Waiver, however, differs by only a hair's breadth from estoppel, and estoppel against the government is disfavored especially when as here it results in an unauthorized expenditure of government monies. E.g., Office of Personnel Management v. Richmond, 496 U.S. 414, 434 (1990). Yet the cases that use the informal-claim doctrine to enforce waivers of the Treasury regulation (rather than just to forgive purely formal omissions) use it, like estoppel, to prevent IRS agents from lulling taxpayers into missing the three-year deadline, as when by dawdling in an audit or settlement negotiations the agents conceal from the taxpayer until it is too late that he had a right that might have provided the basis for a refund. United States v. Kales, supra, 314 U.S. at 196-97; United States v. Memphis Cotton Oil Co., supra, 288 U.S. at 70-71.
Despite the tensions between the informal-claim doctrine, when interpreted as a doctrine of waiver or estoppel rather than merely as one of forgiveness of technical deficiencies, and other principles of law, the Supreme Court has never retracted its approval of the doctrine, and we therefore consider ourselves bound to follow it. Khan v. State Oil Co., 93 F.3d 1358, 1364 (7th Cir. 1996), cert. granted, 117 S. Ct. 941 (1997). We add that the government has not asked us to reject the doctrine (though it does ask us to narrow it, as we shall see), and that while there are statutory "mitigation" provisions that cover some of the same ground as the informal-claim doctrine, 26 U.S.C. secs. 1311-1314; United States v. Dalm, 494 U.S. 596, 610 (1990); Saltzman, supra, para. 5.07, they are highly limited and neither available to the taxpayer here nor argued by the government to preempt the judge-made doctrine.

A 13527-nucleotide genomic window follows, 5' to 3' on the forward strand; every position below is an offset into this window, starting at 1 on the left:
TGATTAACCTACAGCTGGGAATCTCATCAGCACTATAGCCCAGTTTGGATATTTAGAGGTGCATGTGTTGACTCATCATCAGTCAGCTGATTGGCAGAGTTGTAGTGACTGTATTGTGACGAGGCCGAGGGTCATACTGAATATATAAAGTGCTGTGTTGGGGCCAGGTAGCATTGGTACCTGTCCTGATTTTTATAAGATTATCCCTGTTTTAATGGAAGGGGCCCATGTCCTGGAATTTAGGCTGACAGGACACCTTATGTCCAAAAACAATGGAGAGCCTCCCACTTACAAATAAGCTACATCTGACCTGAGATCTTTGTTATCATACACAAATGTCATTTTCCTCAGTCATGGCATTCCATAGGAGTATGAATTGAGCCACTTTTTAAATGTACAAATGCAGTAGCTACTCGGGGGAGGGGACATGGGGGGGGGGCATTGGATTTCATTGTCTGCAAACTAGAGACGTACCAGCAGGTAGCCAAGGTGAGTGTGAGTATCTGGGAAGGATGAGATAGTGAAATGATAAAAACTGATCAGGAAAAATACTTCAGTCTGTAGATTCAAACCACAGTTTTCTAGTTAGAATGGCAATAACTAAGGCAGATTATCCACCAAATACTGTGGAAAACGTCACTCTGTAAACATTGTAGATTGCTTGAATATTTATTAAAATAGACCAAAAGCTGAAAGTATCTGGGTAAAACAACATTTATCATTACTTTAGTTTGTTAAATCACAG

BCS filed its 1984 return in 1985, and, as there is no suggestion that the delay was blameworthy, the statute of limitations for filing a claim for a refund expired in 1988. Suppose the IRS had not completed its audit of BCS's 1981 return until 1990 -- five years after BCS had filed its 1984 return. On these assumptions, BCS would not have known that it had a claim for a refund in 1984 until the statute of limitations for filing such a claim had run. Could it file a conditional claim of refund before the completion of the audit and any ensuing settlement negotiations? It could, United States v. Commercial National Bank, supra, 874 F.2d at 1170, 1176; Swietlik v. United States, 779 F.2d 1306, 1307 (7th Cir. 1985); O'Brien v. United States, 766 F.2d 1038, 1041 n. 3 (7th Cir. 1985); Saltzman, supra, para. 11.08, but in what amount? BCS could not have known before its settlement with the IRS that it would have to amortize 30 percent of the commissions over the life of the contract. It could, however, have requested, and would certainly have received, an extension of the statute of limitations. O'Brien v. United States, supra, 766 F.2d at 1041 n. 3. But what is more important. BCS had plenty of time after the settlement became final in March of 1988 within which to file its claim for a refund. The statute of limitations did not expire until the middle of September 1988. And the settlement had actually been agreed upon between the IRS's appeals officer and the representatives of BCS in August of 1987 and signed by BCS in December 1987.